Opening 30 Oct 2008
Austrian director Erwin Wagenhofer inadvertently had terrific PR for his film about unreliable, shaky, borderline legal uses of our money, namely, the world’s worst financial crisis in at least 80 years, with perhaps more bad news on its way. Let’s Make Money tells us where our money might be and why investments are crashing all around us. Wagenhofer interviews Dr. Mark Mobius, president of Templeton Emerging Markets in Singapore (“Buy when there is blood on the streets, even when it is your own.”); John Christensen, an economist on the island of Jersey; and John Perkins, a former economic hit man in Florida. They, and many of their colleagues, speak freely about unrestricted bank investments which go from your account to a tax paradise (Jersey, Guernsey, Virgin Islands) to superfluous luxury apartments on the coast of Spain. And you thought your savings were safe and sound in the little neighborhood Sparkasse. The comments were amazing, but even more astonishing was that Wagenhofer got these important people in front of a camera. Did they realize what they were doing?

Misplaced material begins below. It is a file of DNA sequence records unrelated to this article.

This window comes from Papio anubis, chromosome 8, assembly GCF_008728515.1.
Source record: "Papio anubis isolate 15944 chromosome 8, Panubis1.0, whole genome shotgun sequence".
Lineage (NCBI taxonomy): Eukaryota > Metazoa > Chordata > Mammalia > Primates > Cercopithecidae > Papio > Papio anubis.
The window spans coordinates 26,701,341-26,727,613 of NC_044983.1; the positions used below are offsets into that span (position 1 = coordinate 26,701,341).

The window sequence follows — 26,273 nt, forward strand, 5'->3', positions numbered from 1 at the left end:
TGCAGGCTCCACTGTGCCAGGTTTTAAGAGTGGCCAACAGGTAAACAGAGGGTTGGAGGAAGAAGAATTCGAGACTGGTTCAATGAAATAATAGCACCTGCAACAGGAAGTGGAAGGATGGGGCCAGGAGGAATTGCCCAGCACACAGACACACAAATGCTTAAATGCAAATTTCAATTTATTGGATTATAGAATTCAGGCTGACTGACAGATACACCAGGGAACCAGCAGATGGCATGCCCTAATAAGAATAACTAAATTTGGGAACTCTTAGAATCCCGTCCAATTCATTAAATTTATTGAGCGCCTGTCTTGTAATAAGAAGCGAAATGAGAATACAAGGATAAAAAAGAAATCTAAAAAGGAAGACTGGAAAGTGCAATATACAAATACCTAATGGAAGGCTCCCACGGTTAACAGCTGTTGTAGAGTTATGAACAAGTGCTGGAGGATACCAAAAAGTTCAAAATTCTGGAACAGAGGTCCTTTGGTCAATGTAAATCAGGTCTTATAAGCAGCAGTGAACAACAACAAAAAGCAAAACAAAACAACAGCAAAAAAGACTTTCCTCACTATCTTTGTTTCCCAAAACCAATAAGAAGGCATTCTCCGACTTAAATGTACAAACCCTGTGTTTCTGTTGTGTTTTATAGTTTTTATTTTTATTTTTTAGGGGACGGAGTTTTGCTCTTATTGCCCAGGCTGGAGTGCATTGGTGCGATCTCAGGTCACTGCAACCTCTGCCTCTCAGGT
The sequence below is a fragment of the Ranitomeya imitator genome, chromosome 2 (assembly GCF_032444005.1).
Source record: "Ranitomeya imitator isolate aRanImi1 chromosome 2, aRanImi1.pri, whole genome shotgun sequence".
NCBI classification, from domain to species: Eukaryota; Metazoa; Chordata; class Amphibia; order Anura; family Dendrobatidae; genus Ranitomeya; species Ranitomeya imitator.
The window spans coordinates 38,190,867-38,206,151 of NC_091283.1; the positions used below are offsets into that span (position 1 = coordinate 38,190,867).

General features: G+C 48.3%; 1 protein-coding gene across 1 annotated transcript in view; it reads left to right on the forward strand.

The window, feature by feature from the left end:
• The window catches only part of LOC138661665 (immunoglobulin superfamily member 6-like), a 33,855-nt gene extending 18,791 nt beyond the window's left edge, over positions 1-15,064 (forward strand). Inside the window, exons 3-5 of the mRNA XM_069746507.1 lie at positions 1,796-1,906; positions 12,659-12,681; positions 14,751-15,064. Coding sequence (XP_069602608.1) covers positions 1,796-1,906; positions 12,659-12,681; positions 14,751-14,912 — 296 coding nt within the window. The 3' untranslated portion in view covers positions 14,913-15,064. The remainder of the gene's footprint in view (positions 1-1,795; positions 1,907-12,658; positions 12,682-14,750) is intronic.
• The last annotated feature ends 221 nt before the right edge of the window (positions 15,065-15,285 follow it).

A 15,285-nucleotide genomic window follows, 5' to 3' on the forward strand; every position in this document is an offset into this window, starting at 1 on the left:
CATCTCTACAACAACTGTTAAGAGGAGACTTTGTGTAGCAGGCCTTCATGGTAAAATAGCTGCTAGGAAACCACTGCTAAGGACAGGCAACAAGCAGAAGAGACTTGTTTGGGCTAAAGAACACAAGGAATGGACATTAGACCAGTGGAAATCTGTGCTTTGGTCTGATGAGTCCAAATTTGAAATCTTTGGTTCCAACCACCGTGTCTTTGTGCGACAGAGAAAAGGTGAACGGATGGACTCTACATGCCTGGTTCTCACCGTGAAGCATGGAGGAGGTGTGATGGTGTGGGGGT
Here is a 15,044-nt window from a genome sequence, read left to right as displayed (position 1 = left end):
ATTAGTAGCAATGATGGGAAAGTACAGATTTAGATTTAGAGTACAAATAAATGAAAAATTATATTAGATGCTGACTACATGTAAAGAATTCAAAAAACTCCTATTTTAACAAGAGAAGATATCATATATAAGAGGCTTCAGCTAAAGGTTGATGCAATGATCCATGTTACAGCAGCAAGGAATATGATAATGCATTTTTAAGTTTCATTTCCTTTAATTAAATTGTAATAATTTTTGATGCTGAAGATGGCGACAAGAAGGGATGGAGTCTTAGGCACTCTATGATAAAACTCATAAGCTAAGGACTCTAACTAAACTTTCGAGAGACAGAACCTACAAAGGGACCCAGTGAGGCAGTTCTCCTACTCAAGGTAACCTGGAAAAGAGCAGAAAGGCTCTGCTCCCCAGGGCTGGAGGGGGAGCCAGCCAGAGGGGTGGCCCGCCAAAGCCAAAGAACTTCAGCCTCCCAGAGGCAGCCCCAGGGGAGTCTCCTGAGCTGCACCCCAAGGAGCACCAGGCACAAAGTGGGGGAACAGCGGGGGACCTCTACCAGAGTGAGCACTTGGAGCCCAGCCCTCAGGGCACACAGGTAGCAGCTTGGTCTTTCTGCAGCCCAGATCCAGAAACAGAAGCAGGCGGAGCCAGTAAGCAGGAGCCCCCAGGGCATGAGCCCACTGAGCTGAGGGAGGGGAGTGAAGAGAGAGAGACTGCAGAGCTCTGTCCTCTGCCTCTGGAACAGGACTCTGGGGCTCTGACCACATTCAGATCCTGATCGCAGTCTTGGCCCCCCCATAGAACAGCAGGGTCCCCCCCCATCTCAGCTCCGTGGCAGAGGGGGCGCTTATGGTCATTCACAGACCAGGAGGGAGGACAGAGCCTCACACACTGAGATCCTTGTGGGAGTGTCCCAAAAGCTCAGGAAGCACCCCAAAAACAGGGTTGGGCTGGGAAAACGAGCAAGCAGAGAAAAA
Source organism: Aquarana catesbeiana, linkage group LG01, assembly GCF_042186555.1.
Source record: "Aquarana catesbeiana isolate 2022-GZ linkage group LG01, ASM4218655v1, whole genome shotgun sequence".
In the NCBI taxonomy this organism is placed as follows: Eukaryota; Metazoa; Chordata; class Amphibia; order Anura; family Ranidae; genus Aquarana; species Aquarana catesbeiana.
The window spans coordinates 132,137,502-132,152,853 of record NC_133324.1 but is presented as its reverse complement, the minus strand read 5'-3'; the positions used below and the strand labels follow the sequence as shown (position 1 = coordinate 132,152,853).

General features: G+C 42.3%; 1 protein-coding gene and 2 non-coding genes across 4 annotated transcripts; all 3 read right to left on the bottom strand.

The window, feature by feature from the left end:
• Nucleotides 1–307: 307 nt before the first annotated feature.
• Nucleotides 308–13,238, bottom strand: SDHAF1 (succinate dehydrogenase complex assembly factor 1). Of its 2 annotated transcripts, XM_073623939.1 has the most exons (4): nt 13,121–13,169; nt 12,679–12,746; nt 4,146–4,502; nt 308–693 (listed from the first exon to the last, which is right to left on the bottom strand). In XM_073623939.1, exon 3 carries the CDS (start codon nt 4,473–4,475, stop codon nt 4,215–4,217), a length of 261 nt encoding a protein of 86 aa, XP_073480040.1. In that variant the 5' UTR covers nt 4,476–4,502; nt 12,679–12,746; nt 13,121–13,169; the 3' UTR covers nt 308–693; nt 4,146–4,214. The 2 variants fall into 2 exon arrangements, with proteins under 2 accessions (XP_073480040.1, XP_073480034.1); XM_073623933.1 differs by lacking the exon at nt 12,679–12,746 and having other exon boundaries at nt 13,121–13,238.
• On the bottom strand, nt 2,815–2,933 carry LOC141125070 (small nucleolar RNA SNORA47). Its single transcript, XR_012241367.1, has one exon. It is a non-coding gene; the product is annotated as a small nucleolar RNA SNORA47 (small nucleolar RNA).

The World Bank, the International Monetary Fund, and even the United Nations do not emerge unscathed. According to Wagenhofer, they lend money to poor countries which in turn allow companies to invest. The money bypasses the countries and goes straight to the companies for their investments. The poor people of the country are billed, but they can hardly pay the interest much less the principle. They offer their natural resources (gold from Ghana, cotton from Burkino Faso) at dumping prices. In 1971 the US went off the gold standard and created the oil standard. As a result, all oil must be paid in dollars. An economic hit man influences a leader of a third-world country rich in natural resources. They try to obtain his cooperation in milking the country dry. If the leader can not be coerced, the “jackals” arrive to assassinate him. If that misfires, the country is invaded. Saddam Hussein is a good example; he resisted cooperation and assignation and was on his way to ignoring the dollar-standard for payment of oil. The US invaded Iraq. Although full of facts, this excellent film is not dry or boring. I highly recommend it, if you still have any cash for the price of a ticket. It’s a good investment. Chinese language lessons suddenly seem like a good investment, too. (Becky Tan)